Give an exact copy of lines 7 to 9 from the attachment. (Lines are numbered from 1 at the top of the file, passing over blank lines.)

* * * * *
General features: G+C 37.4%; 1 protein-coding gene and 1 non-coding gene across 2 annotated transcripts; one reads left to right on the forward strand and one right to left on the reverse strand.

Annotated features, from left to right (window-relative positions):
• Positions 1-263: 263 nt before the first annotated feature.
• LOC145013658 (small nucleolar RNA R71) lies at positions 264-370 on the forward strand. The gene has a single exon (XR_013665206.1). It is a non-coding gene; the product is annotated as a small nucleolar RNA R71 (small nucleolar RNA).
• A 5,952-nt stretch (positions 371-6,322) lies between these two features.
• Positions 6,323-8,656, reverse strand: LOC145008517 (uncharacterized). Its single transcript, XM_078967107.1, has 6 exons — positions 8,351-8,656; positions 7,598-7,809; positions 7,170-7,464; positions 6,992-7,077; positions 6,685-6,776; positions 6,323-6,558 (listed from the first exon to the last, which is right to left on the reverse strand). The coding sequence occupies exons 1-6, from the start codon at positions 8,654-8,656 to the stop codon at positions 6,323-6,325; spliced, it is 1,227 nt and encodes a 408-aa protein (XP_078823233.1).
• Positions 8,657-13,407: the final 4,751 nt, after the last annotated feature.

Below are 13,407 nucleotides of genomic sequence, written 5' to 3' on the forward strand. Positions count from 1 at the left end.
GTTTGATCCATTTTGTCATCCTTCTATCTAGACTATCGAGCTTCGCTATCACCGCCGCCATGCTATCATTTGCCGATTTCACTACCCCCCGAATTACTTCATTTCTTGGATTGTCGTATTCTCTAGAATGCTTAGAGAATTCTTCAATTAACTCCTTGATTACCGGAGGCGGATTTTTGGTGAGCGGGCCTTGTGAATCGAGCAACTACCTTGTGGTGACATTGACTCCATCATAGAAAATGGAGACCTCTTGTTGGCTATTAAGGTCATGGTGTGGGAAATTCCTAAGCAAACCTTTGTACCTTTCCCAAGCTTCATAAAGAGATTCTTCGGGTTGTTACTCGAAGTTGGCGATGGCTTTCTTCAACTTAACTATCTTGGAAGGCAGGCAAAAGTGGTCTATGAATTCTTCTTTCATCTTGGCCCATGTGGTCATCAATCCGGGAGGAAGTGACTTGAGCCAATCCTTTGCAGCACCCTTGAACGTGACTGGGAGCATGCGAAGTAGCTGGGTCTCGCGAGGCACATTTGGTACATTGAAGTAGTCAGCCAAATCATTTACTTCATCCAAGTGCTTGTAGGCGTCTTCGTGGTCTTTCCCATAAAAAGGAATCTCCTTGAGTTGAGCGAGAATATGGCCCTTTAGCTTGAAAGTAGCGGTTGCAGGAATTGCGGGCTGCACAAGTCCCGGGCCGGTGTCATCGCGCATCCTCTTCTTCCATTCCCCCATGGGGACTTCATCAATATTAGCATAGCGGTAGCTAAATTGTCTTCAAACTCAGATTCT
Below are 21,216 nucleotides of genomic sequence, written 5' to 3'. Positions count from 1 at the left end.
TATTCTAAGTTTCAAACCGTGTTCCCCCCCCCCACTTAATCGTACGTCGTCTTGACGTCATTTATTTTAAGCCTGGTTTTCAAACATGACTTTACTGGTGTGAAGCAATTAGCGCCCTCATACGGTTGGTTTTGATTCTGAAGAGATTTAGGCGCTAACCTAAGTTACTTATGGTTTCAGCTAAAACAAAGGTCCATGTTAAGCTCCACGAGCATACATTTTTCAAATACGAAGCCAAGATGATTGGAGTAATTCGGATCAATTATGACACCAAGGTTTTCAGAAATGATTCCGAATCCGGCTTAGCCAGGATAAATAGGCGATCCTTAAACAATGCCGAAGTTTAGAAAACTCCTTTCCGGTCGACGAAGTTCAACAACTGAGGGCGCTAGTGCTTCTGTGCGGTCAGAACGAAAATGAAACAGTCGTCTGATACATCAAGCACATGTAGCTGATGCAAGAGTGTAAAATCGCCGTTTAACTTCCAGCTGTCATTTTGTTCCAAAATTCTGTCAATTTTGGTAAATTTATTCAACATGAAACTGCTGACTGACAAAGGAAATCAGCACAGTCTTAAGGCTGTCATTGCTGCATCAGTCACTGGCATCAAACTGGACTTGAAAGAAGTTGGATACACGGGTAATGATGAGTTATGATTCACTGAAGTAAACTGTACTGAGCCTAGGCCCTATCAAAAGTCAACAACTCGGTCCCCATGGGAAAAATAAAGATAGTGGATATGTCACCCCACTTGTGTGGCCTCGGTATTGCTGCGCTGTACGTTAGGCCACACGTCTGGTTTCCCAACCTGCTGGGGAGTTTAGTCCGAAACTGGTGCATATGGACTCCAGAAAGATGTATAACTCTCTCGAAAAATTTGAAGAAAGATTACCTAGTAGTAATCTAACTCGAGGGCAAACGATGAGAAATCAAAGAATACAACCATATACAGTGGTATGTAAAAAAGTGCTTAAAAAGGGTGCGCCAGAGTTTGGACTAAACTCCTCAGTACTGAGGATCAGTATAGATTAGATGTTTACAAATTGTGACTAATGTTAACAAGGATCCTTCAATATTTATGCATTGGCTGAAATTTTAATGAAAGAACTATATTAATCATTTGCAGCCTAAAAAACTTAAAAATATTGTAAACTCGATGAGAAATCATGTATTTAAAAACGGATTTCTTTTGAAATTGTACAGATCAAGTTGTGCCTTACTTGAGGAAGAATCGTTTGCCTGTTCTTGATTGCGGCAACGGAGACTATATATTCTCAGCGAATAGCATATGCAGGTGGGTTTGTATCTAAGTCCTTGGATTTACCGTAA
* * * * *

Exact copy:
• Positions 8,657-13,407: the final 4,751 nt, after the last annotated feature.

Below are 13,407 nucleotides of genomic sequence, written 5' to 3' on the forward strand. Positions count from 1 at the left end.
GTTTGATCCATTTTGTCATCCTTCTATCTAGACTATCGAGCTTCGCTATCACCGCCGCCATGCTATCATTTGCCGATTTCACTACCCCCCGAATTACTTCATTTCTTGGATTGTCGTATTCTCTAGAATGCTTAGAGAATTCTTCAATTAACTCCTTGATTACCGGAGGCGGATTTTTGGTGAGCGGGCCTTGTGAATCGAGCAACTACCTTGTGGTGACATTGACTCCATCATAGAAAATGGAGACCTCTTGTTGGCTATTAAGGTCATGGTGTGGGAAATTCCTAAGCAAACCTTTGTACCTTTCCCAAGCTTCATAAAGAGATTCTTCGGGTTGTTACTCGAAGTTGGCGATGGCTTTCTTCAACTTAACTATCTTGGAAGGCAGGCAAAAGTGGTCTATGAATTCTTCTTTCATCTTGGCCCATGTGGTCATCAATCCGGGAGGAAGTGACTTGAGCCAATCCTTTGCAGCACCCTTGAACGTGACTGGGAGCATGCGAAGTAGCTGGGTCTCGCGAGGCACATTTGGTACATTGAAGTAGTCAGCCAAATCATTTACTTCATCCAAGTGCTTGTAGGCGTCTTCGTGGTCTTTCCCATAAAAAGGAATCTCCTTGAGTTGAGCGAGAATATGGCCCTTTAGCTTGAAAGTAGCGGTTGCAGGAATTGCGGGCTGCACAAGTCCCGGGCCGGTGTCATCGCGCATCCTCTTCTTCCATTCCCCCATGGGGACTTCATCAATATTAGCATAGCGGTAGCTAAATTGTCTTCAAACTCAGATTCT